For more information, please visit


Tuesday, July 5 – 2 to 3:25 pm


Rabbi Jack Gabriel, aka Reb Ya’acov

One of the great visual images in the rabbinic tradition is of a stranger asking Hillel to explain Judaism to him על רגל אחת standing on one foot. Sometimes that's an accurate visual portrayal of how we do Renewal Halachah:  we need to  come up with quick, yet grounded, interpretations  of new situations.  

In this case study workshop, I'll bring in examples of situations that have come up for me, when I was challenged to do  "Paskin-ing", rendering  judgements, על רגל אחת. We will discuss what I did and what I might have done.  

I invite you to bring us your own questions and experiences as well.  

There will  be medits (Mini-meditations), songs, and some processing. Fun is expected as well.  

Please come for the joy of it, ללמוד וללמד.

May we all learn to think  on our feet, as we saw our Rebbe Zalman z'l , do many times. 


Wednesday, July 6 – 9 am to 12 pm (3-hour workshop)


Rabbi Tirzah Firestone

Reading the pulse of a kahal and working with their energy to move people wherever they sit. How to incorporate poetry, Torah, great quotes, and your own voice. We will cover writing and delivery and examine why our words flop and fly.


Wednesday, July 6 – 2 to 5 pm (3-hour workshop)


Rabbi Tirzah Firestone

In the course of your career as a Jewish clergy you will sit with families at the morgue, in the ER, and on your doorstep. You may be required to bury friends, enemies, children, or suicides, settle disputes, show up in court, or  in the middle of the night. We will cover the crazy and the criminal, self-preservation, and when to say no. We will work on citing family dynamics and listening for cues to help families across the liminal moments of their lives.


Wednesday, July 6 – 10:35 am to 12 pm OR 2 pm to 3:25 pm


Morah Yehudis Fishman

The most disastrous event in Jewish history since the expulsion from Eden was the episode of the Golden calf described in the middle of the book of Exodus. Yet the Hasidic masters tell us that G-d “prepares the cure before the disease.” Thus we can find encoded in the six directives that precede the Golden Calf, a formula for creating a force field of both prevention and protection from the six-step experience that caused the fractured state we now find in the world. The formula is an elegant “wrap around” process of an awareness of the significance of each spatial direction, and its alignment with aspects of the tabernacle framed as a six-sided cube. These six directions also incorporate parallels with the six questions the soul is asked in heaven and the six orders of the Mishna. By immersing in sections of this profound text from Rabbi Yaacov of Ishbitz, you may leave with a virtual “safe-house” of spirituality that will be like your personal travelling tabernacle.


Thursday, July 7 – 10:35 am to 12 pm OR 2 to 3:25 pm


Rabbi Stephen Booth-Nadav

My deepest learning today is from elders and multifaith engagement. I am blessed to be doing both in the same work.

After 18 years as a rabbi, mostly in congregations, I left that work and entered the world of chaplaincy with elders. Expecting to find tired, unhappy, not all that interesting people, I was delighted to find I was completely wrong. Instead I found myself in a wisdom circle and in a circle of spiritual seekers and truth tellers. (Being older and not being wealthy materially seems to lead to a "no pretense" approach to life that I find delightful.) And since this community is half Jewish and half people from other faith traditions, it has led me to a practical deep ecumenism that continues to stoke my passions and growth as a rabbi.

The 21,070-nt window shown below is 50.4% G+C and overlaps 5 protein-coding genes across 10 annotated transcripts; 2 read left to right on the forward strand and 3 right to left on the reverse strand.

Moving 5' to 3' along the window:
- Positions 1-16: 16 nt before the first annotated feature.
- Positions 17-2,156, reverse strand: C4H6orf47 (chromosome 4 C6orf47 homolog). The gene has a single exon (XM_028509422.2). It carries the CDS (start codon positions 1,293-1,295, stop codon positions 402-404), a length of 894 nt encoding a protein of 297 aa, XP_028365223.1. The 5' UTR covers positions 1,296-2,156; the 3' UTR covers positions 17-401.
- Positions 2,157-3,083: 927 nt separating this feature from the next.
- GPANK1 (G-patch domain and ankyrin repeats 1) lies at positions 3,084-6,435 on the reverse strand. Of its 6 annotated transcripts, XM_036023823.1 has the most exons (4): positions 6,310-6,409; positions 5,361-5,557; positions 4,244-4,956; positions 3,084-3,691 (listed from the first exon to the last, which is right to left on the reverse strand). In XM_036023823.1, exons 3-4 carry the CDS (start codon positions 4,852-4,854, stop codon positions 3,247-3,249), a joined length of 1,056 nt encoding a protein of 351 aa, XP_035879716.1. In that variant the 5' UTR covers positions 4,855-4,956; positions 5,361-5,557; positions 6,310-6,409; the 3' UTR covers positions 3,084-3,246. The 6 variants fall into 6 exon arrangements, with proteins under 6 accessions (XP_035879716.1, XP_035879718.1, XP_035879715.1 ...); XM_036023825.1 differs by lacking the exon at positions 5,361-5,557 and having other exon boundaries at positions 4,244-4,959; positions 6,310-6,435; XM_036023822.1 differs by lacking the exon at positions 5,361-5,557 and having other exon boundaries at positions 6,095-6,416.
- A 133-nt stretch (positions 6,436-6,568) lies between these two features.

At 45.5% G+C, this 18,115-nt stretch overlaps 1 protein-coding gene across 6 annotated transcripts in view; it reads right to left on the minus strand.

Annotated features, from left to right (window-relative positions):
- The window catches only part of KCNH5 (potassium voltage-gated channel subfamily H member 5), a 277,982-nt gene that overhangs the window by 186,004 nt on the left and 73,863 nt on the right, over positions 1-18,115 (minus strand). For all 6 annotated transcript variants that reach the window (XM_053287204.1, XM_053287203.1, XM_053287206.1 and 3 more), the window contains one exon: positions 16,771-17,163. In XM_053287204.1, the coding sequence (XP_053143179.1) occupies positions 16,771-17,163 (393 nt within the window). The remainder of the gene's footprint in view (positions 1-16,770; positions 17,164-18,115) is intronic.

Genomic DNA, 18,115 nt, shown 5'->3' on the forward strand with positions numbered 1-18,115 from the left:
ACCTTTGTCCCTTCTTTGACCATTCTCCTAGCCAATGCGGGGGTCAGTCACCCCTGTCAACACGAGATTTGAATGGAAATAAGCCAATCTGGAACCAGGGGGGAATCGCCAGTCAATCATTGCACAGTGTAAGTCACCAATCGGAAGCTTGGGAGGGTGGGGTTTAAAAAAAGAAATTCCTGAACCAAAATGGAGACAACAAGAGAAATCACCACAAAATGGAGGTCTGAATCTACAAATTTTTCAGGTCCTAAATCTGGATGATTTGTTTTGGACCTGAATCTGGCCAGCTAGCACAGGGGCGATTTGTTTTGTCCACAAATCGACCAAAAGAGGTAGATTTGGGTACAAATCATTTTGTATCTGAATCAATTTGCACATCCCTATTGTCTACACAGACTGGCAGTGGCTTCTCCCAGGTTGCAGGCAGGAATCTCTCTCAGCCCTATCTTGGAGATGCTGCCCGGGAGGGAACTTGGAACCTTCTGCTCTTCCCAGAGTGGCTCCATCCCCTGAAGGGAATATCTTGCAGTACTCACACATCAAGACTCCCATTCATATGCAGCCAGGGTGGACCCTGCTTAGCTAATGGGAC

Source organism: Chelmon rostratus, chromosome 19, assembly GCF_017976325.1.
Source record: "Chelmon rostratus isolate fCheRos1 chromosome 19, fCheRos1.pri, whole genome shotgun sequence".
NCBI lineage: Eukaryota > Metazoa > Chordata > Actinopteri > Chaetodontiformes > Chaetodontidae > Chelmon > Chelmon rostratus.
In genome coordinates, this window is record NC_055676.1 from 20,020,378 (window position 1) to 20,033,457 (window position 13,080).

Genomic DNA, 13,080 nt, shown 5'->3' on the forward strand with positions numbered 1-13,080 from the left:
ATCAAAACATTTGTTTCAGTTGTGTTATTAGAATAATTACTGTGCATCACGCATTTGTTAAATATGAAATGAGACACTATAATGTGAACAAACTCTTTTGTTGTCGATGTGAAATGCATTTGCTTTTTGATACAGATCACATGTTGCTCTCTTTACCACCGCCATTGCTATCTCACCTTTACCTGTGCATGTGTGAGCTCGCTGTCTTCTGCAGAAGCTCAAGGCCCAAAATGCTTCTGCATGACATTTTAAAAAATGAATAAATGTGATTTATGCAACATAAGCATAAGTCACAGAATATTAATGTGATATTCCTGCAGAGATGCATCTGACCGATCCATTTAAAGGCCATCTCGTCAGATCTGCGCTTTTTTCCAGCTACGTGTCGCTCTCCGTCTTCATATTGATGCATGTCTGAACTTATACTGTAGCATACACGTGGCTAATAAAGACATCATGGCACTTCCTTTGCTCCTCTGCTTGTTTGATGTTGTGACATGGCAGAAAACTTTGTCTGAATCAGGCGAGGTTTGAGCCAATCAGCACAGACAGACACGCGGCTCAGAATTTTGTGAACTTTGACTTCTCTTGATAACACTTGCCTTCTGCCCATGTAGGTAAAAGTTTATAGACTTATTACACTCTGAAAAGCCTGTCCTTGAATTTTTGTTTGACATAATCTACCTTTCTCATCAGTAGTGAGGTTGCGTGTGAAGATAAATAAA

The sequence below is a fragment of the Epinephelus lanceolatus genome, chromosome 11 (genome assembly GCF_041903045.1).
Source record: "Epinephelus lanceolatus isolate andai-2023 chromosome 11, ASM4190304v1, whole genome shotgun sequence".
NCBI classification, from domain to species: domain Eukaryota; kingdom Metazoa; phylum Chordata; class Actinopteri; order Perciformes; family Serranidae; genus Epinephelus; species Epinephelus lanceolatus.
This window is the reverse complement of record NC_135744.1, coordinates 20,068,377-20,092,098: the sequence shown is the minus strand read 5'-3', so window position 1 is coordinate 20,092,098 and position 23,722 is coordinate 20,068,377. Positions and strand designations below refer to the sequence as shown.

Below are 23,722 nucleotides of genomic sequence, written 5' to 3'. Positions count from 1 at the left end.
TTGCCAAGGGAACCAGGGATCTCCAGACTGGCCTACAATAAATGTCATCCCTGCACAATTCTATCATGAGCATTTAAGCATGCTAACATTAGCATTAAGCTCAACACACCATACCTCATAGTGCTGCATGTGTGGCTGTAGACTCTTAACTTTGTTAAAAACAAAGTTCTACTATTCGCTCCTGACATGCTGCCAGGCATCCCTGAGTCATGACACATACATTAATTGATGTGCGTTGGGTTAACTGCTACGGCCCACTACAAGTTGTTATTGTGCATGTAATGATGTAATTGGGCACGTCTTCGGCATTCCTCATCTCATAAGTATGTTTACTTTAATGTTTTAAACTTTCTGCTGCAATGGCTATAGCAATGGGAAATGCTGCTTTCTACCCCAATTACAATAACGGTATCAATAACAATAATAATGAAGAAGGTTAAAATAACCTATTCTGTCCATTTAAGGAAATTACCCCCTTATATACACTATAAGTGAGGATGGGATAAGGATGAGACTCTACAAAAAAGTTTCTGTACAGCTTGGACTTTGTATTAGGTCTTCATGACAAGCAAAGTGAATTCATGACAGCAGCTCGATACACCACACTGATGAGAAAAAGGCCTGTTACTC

So come explore with Reb Stephen the intersections of practical deep ecumanism and eldering work.  Relevant for people interested in both congregational work and other venues.


Friday, July 8 – 10:35 am to 12 pm


Rabbi Ori Har DiGennaro

If our tradition had kept sacred dance as a form of worship, what would it look like? From Torah we learn to continually be present to the gift of Life. Imagine flowing through the Four Worlds: listening to your body, allowing expression of your deepest yearning, tuning to the One hum of creation, and dancing your soul! Imagine waking up to the light in your body, and going on an inner exploration through movement. Imagine being so open hearted, so attuned to the divine flow; that your whole body becomes an integrated, body-mind-soul experience!

You need only a willingness to move in new ways, and to pray with your body. No background in dance is required.   Rabbi Ori Har-DiGennaro loves to embody Torah and she will lead us in this extraordinary experience.


Friday, July 8 – 2 to 3:25 pm

Authentic presence in one's self presentation

Rabbi Jack Gabriel, aka Reb Ya’acov

As a chaplain, cantor, maggid or spiritual leader, being present and real is   essential, but it's  often hard to be in that zone exactly when it's most needed.

Paradox, however, is the mother of invention. In this workshop, we'll explore ways to inspire us to "be  natural and real" in our professional and personal lives. With stories, shared experiences, humor, and a dash of music, we'll find  ways to lead from the heart, feel from the eyes, and teach from our well being.
I hope this description inspires you to create, with Reb Ya'acov/Rabbi Jack, successful ways of self expression and self presentation.


5-Day Modules:

Monday through Friday, 9 am to 10:25 am


Rabbi Steven Silvern

Emphasis will be on decoding and understanding the Baal Shem’s language—learning phrases and concepts.


Monday through Friday, 3:35 pm to 5 pm


Rabbi Steven Silvern

Reading competence is assumed. We will be looking at the text to analyze how the Baal Shem structured drishot. What is he bringing that is unique? How does he deal with language and concepts?